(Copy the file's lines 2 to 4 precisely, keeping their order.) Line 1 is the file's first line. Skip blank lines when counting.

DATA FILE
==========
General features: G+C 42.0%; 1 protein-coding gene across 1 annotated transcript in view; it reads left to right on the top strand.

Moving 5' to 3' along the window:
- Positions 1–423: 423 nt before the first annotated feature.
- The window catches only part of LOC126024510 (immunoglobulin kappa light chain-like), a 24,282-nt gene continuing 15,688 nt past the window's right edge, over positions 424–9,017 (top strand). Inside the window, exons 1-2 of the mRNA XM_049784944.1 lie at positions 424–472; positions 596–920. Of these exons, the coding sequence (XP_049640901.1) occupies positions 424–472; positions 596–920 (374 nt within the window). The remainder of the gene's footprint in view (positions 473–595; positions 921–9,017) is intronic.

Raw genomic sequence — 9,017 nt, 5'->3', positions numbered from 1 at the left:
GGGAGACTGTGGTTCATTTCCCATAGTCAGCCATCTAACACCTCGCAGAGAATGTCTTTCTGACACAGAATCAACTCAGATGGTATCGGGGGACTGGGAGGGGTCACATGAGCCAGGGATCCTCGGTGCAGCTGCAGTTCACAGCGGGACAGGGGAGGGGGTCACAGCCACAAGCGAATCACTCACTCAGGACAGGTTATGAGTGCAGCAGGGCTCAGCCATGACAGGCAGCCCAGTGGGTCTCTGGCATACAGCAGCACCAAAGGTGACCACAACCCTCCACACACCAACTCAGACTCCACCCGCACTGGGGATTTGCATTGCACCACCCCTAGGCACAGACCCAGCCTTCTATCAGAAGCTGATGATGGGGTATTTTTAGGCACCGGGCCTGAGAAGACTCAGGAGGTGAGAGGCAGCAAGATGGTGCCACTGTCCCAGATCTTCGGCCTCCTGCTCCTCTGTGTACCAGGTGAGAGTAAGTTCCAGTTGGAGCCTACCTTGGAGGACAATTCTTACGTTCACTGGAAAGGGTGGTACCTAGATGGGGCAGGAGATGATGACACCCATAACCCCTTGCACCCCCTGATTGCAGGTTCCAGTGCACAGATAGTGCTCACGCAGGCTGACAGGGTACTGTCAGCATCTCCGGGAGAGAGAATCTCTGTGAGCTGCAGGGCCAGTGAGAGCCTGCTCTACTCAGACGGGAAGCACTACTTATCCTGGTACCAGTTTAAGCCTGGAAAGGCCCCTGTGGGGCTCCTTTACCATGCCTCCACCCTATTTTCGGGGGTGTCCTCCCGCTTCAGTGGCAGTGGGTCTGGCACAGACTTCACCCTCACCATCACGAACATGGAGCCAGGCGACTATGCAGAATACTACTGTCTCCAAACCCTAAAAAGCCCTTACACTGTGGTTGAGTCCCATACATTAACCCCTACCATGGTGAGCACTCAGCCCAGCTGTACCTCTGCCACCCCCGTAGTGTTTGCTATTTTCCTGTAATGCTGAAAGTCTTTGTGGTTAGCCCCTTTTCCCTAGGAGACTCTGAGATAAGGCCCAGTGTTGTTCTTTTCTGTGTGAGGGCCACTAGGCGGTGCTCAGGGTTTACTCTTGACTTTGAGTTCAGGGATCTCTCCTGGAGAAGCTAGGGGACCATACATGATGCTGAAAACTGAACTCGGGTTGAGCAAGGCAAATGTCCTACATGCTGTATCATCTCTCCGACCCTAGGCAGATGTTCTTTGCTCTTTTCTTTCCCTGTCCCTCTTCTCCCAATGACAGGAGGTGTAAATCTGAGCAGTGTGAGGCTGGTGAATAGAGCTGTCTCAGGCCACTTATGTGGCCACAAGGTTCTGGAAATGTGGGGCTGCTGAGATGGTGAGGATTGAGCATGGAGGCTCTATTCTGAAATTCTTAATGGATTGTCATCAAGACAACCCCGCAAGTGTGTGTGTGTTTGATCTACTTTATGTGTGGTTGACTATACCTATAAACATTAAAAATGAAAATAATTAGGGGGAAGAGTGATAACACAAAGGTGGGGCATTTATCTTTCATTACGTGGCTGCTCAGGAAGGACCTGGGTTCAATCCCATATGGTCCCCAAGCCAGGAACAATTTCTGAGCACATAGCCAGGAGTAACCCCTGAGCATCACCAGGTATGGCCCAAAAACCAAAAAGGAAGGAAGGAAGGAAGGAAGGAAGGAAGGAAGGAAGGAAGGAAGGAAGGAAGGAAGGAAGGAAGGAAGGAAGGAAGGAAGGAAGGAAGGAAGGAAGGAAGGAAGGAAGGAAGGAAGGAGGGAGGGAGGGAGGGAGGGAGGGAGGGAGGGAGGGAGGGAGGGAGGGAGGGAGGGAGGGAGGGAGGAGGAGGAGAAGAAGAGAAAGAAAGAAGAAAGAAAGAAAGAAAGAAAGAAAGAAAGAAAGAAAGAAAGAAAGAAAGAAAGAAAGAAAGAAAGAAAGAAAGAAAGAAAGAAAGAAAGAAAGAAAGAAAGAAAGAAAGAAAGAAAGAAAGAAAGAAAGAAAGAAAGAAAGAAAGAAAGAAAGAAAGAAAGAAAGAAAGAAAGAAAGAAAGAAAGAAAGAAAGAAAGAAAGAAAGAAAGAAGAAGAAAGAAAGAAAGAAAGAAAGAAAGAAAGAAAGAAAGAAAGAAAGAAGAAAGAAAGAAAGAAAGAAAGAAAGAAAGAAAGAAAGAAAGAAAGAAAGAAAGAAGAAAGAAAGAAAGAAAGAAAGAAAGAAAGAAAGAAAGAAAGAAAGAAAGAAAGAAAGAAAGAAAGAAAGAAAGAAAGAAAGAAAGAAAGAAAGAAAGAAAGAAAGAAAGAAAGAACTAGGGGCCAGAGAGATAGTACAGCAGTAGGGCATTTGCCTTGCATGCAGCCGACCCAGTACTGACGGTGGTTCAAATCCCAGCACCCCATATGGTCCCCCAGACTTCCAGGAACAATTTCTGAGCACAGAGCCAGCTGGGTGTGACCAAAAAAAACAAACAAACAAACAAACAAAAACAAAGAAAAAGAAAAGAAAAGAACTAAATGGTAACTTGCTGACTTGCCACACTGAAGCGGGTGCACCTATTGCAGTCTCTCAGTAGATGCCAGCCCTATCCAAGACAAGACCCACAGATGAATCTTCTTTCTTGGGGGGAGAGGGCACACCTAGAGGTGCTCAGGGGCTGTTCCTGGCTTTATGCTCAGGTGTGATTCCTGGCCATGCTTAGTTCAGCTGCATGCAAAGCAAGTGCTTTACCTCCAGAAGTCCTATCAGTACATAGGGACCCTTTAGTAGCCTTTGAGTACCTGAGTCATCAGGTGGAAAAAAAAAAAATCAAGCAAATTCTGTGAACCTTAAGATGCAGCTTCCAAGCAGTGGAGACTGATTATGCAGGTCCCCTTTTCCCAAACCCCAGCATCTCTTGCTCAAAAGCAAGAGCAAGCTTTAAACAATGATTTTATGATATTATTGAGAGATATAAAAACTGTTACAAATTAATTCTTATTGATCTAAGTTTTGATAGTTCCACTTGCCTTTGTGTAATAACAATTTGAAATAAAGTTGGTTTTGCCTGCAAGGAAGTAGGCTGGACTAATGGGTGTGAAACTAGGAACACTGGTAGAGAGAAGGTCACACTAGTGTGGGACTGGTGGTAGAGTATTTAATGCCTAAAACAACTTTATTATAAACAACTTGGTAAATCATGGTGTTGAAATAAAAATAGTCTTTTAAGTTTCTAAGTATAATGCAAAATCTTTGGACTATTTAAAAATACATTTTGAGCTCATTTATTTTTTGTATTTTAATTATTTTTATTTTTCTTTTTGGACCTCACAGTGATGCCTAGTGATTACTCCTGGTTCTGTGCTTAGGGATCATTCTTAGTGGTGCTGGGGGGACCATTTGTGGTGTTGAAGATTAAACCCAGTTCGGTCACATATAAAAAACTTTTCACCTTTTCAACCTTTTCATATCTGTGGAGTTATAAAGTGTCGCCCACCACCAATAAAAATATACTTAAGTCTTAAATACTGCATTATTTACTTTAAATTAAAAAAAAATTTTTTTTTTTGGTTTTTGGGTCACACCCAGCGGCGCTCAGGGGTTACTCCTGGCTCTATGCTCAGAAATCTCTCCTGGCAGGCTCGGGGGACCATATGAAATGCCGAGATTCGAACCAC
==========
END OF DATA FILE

Moving 5' to 3' along the window:
- Positions 1–423: 423 nt before the first annotated feature.
- The window catches only part of LOC126024510 (immunoglobulin kappa light chain-like), a 24,282-nt gene continuing 15,688 nt past the window's right edge, over positions 424–9,017 (top strand). Inside the window, exons 1-2 of the mRNA XM_049784944.1 lie at positions 424–472; positions 596–920. Of these exons, the coding sequence (XP_049640901.1) occupies positions 424–472; positions 596–920 (374 nt within the window). The remainder of the gene's footprint in view (positions 473–595; positions 921–9,017) is intronic.